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Though we have a long list for the advantages of Agile but as the saying goes, ‘There are two sides to every coin’, even Agile has its own shortcomings.
Narrow Documentation – In Agile, the focus is on comprehensive documentation, the details are added just-in-time, which sometimes falls back to the teams.
Difficult to predict – When the product is too large, the teams might not be able to predict the end line, the development team cannot predict the complete efforts required for completion.
It is really difficult to predict how the end product will look like because the teams work on the changes in the requirement or the feedback from the clients, this acts a deviation from the original outcome to an extent.
Moving further into our discussion around Agile, let’s look at one of the frameworks’ which is being widely used globally – SCRUM. “Scrum is a framework within which people can address complex adaptive problems, while productively and creatively delivering products of the highest possible value. “ – Scrum.org
Scrum uses an iterative and incremental model for faster delivery, it has some pre-defined roles and ceremonies which helps teams to collaborate and work towards faster delivery with client satisfaction. It is a lightweight method which is easy to adopt but difficult to master.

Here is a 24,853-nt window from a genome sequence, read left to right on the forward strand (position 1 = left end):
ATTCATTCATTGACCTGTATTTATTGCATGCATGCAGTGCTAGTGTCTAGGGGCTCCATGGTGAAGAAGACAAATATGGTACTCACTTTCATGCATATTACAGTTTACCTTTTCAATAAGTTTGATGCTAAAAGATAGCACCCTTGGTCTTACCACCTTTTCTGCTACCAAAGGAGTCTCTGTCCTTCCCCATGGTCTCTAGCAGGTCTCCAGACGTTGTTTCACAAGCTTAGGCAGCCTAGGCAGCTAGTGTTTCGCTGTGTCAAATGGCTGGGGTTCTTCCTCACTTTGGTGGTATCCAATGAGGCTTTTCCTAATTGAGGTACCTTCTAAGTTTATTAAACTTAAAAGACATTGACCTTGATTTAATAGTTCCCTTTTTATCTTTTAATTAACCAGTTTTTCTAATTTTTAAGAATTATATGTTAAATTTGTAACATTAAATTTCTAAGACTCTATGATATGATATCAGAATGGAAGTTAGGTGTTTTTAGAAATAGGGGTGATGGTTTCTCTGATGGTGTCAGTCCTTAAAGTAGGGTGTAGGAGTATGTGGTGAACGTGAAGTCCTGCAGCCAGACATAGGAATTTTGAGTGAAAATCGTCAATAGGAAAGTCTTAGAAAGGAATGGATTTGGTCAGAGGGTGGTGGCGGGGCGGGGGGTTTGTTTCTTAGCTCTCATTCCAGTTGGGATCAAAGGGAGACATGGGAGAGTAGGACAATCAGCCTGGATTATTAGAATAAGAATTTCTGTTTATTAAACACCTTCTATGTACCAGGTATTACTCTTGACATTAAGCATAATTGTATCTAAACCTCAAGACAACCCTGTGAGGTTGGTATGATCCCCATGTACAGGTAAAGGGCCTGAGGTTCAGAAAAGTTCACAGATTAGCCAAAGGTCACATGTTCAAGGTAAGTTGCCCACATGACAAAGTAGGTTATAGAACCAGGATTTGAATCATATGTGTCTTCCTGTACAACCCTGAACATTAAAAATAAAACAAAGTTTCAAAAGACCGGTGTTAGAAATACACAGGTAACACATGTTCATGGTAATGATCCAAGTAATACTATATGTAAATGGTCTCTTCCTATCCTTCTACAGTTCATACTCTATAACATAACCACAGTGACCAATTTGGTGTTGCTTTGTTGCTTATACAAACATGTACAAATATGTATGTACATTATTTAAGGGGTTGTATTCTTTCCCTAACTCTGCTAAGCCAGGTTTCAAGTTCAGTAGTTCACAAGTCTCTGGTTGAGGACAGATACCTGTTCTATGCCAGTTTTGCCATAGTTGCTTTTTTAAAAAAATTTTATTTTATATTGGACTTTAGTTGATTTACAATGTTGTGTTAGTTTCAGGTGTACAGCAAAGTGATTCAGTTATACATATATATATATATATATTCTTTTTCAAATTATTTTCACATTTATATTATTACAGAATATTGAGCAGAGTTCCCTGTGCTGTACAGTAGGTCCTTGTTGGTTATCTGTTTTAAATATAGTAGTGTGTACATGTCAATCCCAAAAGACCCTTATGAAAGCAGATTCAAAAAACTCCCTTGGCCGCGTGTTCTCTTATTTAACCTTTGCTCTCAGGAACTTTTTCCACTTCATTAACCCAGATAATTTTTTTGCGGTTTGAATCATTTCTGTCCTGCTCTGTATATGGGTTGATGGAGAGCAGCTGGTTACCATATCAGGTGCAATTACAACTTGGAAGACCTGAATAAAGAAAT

As per the survey conducted by Version One, 56% of the organizations have adopted Scrum as their basic model of functioning. Any idea why such a big percentage? For sure, it must be adding some value, so let’s look at a few of them:
Improved Quality – As we have discussed before, the scrum framework under the agile methodology helps improve the quality through frequent checkpoints which can be monitored through the definition of done, use of automation, and peer reviews.
Early Deliveries – Though iterations, the customer can expect something by the end of each iteration.
Early Feedback – Once the customer is able to see the finished product by the sprint, they can provide their feedbacks and accordingly the team can improve upon the product. Hence, it gets easier to work around the changes.